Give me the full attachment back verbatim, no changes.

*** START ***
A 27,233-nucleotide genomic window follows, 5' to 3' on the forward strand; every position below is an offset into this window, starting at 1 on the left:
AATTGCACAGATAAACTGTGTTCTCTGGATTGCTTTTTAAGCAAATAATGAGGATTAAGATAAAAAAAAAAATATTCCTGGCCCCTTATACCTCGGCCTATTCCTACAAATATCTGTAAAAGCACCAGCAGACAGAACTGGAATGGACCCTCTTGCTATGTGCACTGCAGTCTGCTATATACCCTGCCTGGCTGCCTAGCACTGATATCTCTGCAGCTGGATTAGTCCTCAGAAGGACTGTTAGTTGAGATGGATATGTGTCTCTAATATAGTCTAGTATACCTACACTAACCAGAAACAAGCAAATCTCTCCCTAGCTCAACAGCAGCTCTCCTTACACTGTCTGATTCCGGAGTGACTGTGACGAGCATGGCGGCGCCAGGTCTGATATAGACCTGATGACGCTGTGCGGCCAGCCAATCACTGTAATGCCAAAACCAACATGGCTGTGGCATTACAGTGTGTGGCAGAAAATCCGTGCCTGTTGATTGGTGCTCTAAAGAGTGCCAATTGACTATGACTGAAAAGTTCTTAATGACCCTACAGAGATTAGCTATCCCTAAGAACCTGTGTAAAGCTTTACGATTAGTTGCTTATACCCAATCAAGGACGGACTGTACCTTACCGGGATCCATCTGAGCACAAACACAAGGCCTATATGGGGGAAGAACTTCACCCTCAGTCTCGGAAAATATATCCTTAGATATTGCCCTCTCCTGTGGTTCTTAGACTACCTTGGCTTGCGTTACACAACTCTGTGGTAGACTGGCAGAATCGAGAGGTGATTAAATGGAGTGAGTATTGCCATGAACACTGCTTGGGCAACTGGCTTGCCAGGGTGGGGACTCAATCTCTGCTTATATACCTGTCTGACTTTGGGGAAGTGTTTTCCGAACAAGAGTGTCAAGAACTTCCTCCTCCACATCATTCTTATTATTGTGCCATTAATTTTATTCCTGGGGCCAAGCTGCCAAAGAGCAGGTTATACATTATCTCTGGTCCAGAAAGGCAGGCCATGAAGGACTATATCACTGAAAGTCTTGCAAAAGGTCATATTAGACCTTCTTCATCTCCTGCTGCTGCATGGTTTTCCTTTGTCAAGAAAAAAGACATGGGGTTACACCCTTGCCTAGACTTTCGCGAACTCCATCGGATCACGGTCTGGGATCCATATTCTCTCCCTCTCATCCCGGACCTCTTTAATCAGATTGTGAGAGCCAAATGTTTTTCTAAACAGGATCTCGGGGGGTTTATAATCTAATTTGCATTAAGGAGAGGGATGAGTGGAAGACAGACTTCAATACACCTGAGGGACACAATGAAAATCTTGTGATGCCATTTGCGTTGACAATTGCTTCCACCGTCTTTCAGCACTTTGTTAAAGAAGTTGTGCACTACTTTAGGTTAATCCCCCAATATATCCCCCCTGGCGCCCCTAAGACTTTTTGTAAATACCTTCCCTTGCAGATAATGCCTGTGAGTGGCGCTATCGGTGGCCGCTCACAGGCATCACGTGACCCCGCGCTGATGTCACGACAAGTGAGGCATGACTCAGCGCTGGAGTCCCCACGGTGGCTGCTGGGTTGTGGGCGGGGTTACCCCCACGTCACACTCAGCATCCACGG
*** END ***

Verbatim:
A 27,233-nucleotide genomic window follows, 5' to 3' on the forward strand; every position below is an offset into this window, starting at 1 on the left:
AATTGCACAGATAAACTGTGTTCTCTGGATTGCTTTTTAAGCAAATAATGAGGATTAAGATAAAAAAAAAAATATTCCTGGCCCCTTATACCTCGGCCTATTCCTACAAATATCTGTAAAAGCACCAGCAGACAGAACTGGAATGGACCCTCTTGCTATGTGCACTGCAGTCTGCTATATACCCTGCCTGGCTGCCTAGCACTGATATCTCTGCAGCTGGATTAGTCCTCAGAAGGACTGTTAGTTGAGATGGATATGTGTCTCTAATATAGTCTAGTATACCTACACTAACCAGAAACAAGCAAATCTCTCCCTAGCTCAACAGCAGCTCTCCTTACACTGTCTGATTCCGGAGTGACTGTGACGAGCATGGCGGCGCCAGGTCTGATATAGACCTGATGACGCTGTGCGGCCAGCCAATCACTGTAATGCCAAAACCAACATGGCTGTGGCATTACAGTGTGTGGCAGAAAATCCGTGCCTGTTGATTGGTGCTCTAAAGAGTGCCAATTGACTATGACTGAAAAGTTCTTAATGACCCTACAGAGATTAGCTATCCCTAAGAACCTGTGTAAAGCTTTACGATTAGTTGCTTATACCCAATCAAGGACGGACTGTACCTTACCGGGATCCATCTGAGCACAAACACAAGGCCTATATGGGGGAAGAACTTCACCCTCAGTCTCGGAAAATATATCCTTAGATATTGCCCTCTCCTGTGGTTCTTAGACTACCTTGGCTTGCGTTACACAACTCTGTGGTAGACTGGCAGAATCGAGAGGTGATTAAATGGAGTGAGTATTGCCATGAACACTGCTTGGGCAACTGGCTTGCCAGGGTGGGGACTCAATCTCTGCTTATATACCTGTCTGACTTTGGGGAAGTGTTTTCCGAACAAGAGTGTCAAGAACTTCCTCCTCCACATCATTCTTATTATTGTGCCATTAATTTTATTCCTGGGGCCAAGCTGCCAAAGAGCAGGTTATACATTATCTCTGGTCCAGAAAGGCAGGCCATGAAGGACTATATCACTGAAAGTCTTGCAAAAGGTCATATTAGACCTTCTTCATCTCCTGCTGCTGCATGGTTTTCCTTTGTCAAGAAAAAAGACATGGGGTTACACCCTTGCCTAGACTTTCGCGAACTCCATCGGATCACGGTCTGGGATCCATATTCTCTCCCTCTCATCCCGGACCTCTTTAATCAGATTGTGAGAGCCAAATGTTTTTCTAAACAGGATCTCGGGGGGTTTATAATCTAATTTGCATTAAGGAGAGGGATGAGTGGAAGACAGACTTCAATACACCTGAGGGACACAATGAAAATCTTGTGATGCCATTTGCGTTGACAATTGCTTCCACCGTCTTTCAGCACTTTGTTAAAGAAGTTGTGCACTACTTTAGGTTAATCCCCCAATATATCCCCCCTGGCGCCCCTAAGACTTTTTGTAAATACCTTCCCTTGCAGATAATGCCTGTGAGTGGCGCTATCGGTGGCCGCTCACAGGCATCACGTGACCCCGCGCTGATGTCACGACAAGTGAGGCATGACTCAGCGCTGGAGTCCCCACGGTGGCTGCTGGGTTGTGGGCGGGGTTACCCCCACGTCACACTCAGCATCCACGG